News about a virulent new piece of malware known as 'Mac Defender' has been tearing up the Internet for several days now. An anonymous AppleCare employee stoked the fires this week when he revealed that Apple's strategy for dealing with the offending program was to back away and tell users to handle it on their own. The initial reaction from Apple fans was doubtful.
But now a leaked document has given us a closer look at the Cupertino-based company's malware strategy. In the event the user has not yet installed Mac Defender, AppleCare employees are advised to quit the installer and delete the program from their downloads folder.
"Apple does not provide support for removal of the malware. You should not confirm or deny whether the customer's Mac is infected or not."
If the Mac IS infected, the best AppleCare is allowed to do is make sure your version of OS X is up-to-date and direct you to the "malware" document in Help. Apple support will never confirm or deny the presence of malware on your machine, nor will they do anything to remove said malware.
The 'Mac Defender' malware requires both a download, and administrator password authorization. Savvy tech geeks aren't likely to fall for the faux-legitimate name and appearance. But thousands of less experienced users are at major risk. ZDNet noted an explosion of threads from infected users. Many of them claimed they thought Mac Defender was a real Apple program when they gave it their approval.
Protecting Your Mac:
While Apple can/will not help you in any way with cleaning your computer, a number of users have jumped to the defence of their fellow Mac-owners. The Apple forums are full of advice for how to avoid and eliminate this malware.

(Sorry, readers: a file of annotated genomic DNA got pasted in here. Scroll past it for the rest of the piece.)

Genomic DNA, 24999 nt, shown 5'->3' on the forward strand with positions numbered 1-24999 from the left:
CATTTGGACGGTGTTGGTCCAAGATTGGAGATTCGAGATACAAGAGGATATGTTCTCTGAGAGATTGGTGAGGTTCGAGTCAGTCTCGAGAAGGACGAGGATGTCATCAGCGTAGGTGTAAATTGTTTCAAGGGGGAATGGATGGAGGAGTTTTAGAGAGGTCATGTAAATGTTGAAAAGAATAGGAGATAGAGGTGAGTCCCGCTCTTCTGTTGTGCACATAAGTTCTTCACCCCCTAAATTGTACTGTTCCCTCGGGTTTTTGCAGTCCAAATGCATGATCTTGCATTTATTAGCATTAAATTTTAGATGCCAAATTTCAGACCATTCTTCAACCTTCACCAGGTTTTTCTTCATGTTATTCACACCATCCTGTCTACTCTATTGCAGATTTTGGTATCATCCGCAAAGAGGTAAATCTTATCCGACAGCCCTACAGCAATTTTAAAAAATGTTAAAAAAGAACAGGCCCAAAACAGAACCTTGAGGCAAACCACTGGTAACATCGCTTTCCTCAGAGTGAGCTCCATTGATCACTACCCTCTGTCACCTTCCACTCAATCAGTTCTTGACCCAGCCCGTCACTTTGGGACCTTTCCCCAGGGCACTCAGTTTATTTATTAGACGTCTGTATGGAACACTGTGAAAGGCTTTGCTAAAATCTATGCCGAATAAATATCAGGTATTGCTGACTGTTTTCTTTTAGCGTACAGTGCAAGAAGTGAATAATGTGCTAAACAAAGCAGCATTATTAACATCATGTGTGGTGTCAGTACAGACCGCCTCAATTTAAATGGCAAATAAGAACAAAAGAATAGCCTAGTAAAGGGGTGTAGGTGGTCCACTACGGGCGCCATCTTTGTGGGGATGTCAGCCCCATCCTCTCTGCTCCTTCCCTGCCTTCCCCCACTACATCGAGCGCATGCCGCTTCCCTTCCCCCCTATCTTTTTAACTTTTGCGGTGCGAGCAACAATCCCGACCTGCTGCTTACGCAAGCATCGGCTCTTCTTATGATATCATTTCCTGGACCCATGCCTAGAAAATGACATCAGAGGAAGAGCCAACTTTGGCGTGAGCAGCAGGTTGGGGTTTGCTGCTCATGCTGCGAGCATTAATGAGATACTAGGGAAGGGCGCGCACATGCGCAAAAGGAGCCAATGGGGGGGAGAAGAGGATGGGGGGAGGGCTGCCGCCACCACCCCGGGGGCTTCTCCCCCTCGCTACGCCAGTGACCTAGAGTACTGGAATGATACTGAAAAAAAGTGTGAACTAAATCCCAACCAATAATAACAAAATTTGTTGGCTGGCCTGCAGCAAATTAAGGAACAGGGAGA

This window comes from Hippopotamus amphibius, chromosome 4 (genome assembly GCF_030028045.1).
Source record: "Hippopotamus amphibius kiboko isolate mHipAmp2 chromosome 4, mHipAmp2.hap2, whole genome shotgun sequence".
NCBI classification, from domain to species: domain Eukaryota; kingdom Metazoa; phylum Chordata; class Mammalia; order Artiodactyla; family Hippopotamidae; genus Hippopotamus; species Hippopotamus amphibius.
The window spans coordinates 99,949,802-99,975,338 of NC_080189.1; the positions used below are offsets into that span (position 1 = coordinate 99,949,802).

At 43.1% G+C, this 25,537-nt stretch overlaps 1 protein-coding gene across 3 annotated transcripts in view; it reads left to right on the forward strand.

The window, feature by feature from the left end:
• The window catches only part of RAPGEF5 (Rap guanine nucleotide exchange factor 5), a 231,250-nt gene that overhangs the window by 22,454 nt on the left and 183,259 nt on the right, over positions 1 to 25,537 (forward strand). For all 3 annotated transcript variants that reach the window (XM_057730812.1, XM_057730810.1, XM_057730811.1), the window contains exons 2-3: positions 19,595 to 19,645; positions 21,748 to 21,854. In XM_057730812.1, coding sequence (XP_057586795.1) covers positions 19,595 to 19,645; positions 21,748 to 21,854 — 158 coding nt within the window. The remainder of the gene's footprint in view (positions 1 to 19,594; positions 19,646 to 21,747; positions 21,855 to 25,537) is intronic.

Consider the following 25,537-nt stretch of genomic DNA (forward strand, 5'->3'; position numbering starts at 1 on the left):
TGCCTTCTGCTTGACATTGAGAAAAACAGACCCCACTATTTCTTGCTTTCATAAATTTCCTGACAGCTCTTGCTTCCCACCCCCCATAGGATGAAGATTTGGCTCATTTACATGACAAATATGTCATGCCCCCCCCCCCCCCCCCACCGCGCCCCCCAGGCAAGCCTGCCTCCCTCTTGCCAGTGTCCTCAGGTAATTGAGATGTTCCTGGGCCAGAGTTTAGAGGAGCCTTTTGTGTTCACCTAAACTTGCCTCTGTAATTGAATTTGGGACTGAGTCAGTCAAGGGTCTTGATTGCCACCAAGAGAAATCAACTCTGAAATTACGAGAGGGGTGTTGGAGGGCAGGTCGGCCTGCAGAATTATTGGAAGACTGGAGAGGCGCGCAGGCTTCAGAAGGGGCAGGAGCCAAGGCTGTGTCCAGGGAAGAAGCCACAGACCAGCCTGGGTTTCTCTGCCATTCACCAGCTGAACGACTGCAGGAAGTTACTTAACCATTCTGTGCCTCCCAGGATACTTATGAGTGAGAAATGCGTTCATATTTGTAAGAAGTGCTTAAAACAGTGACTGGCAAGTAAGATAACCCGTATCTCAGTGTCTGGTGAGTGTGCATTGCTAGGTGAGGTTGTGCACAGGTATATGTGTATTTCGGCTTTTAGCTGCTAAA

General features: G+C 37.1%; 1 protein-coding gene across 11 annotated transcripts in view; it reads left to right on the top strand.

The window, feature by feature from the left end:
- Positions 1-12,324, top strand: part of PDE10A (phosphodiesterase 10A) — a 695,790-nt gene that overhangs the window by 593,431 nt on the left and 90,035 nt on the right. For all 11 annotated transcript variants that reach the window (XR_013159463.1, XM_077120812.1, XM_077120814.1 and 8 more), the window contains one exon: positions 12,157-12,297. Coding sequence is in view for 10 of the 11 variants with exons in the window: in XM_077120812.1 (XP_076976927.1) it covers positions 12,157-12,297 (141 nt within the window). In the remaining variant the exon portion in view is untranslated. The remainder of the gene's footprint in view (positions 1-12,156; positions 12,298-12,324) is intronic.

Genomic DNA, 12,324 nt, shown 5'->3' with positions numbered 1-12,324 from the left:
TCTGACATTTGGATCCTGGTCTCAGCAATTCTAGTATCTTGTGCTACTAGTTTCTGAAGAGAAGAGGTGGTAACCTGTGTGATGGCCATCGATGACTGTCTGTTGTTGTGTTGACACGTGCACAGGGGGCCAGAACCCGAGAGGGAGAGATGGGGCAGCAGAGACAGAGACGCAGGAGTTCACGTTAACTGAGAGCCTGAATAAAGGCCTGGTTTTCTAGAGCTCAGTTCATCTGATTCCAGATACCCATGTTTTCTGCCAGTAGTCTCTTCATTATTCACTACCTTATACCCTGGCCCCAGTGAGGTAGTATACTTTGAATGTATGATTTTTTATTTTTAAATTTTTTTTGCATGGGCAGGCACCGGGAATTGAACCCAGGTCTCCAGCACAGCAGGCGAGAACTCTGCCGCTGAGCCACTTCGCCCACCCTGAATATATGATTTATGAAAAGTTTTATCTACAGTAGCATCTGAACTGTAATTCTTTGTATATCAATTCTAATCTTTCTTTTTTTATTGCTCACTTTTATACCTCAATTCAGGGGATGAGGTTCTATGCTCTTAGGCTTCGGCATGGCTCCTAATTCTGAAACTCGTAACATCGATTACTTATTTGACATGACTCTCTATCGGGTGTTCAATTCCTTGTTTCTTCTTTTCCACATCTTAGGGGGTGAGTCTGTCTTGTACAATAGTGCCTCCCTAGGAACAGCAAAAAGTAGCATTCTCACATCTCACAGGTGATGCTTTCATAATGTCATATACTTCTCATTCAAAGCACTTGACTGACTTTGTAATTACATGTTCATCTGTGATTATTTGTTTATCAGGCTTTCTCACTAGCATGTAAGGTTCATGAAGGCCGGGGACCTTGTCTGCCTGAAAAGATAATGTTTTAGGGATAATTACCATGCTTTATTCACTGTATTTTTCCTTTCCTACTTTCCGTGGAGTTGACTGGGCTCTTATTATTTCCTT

"Open activity monitor and look for MacDefender, double click on it and force quit. Then go to your application folder and drag Mac Defender to the trash. Also go to system preferences and go to accounts look at the login items to see if there is anything related to MacDefender, if there is click on it then click on the minus sign to remove it. Open finder and do a search for Mac Defender and delete any related files."
Another user noted that "/Library/StartupItems and, same place, LaunchAgents and LaunchDaemons" should also be checked for offending files.
If you have multiple users on one machine, it's advisable to make every account a standard account. If the Admin account is almost never used, and nobody else has admin powers, MacDefender can't do its dirty work. Another user chimed in with this security suggestion:
"I don't use Safari, but when I did, "automatically open safe files after download" was the first thing I unchecked. It's incredible to me that Apple still has this set as the default option."
A solid antivirus program is always a good idea. But your first line of defence is vigilance. You have to protect yourself, because Apple can't do it for you.